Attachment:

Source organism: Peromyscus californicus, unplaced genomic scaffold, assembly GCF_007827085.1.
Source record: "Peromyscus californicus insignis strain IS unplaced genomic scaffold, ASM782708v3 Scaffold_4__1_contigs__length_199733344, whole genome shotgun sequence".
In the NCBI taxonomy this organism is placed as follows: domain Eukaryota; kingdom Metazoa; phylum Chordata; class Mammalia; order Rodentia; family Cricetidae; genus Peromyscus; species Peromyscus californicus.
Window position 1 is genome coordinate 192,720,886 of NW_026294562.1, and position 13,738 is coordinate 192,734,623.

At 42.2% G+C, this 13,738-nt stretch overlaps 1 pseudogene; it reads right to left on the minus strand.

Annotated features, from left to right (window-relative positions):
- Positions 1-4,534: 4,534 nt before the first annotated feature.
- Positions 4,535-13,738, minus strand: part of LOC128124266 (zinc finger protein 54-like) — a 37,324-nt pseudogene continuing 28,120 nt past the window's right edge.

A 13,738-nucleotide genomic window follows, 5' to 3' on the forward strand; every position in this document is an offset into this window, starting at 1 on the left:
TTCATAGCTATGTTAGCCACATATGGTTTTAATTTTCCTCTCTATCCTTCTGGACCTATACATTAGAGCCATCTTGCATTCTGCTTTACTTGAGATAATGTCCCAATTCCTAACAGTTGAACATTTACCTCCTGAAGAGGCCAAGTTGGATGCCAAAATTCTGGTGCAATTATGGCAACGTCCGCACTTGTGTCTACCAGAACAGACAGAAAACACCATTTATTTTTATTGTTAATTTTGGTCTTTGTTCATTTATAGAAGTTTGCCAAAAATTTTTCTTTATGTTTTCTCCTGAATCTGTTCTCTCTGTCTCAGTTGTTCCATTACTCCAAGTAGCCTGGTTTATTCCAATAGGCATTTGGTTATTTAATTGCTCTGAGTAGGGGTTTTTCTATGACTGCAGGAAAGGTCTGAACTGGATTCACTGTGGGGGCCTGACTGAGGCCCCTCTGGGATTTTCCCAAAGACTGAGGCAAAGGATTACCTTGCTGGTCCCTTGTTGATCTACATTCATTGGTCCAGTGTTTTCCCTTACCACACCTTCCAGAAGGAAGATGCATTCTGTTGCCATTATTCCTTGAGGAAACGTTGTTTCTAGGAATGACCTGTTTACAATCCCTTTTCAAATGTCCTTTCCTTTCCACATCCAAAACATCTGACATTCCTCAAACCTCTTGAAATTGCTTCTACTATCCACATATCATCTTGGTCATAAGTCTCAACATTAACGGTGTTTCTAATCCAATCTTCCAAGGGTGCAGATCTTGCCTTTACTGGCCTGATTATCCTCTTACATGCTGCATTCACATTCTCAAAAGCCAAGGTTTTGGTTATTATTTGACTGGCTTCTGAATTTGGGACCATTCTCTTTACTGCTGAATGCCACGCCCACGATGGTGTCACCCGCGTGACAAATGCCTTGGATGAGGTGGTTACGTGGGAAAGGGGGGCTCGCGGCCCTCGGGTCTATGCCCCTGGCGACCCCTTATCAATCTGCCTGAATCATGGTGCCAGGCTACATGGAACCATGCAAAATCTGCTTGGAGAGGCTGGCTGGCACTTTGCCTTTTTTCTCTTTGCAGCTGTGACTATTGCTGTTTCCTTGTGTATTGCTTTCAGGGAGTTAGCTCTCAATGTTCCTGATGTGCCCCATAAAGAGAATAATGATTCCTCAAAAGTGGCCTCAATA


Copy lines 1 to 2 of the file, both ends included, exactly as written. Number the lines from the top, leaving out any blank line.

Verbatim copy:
Source organism: Peromyscus californicus, unplaced genomic scaffold, assembly GCF_007827085.1.
Source record: "Peromyscus californicus insignis strain IS unplaced genomic scaffold, ASM782708v3 Scaffold_4__1_contigs__length_199733344, whole genome shotgun sequence".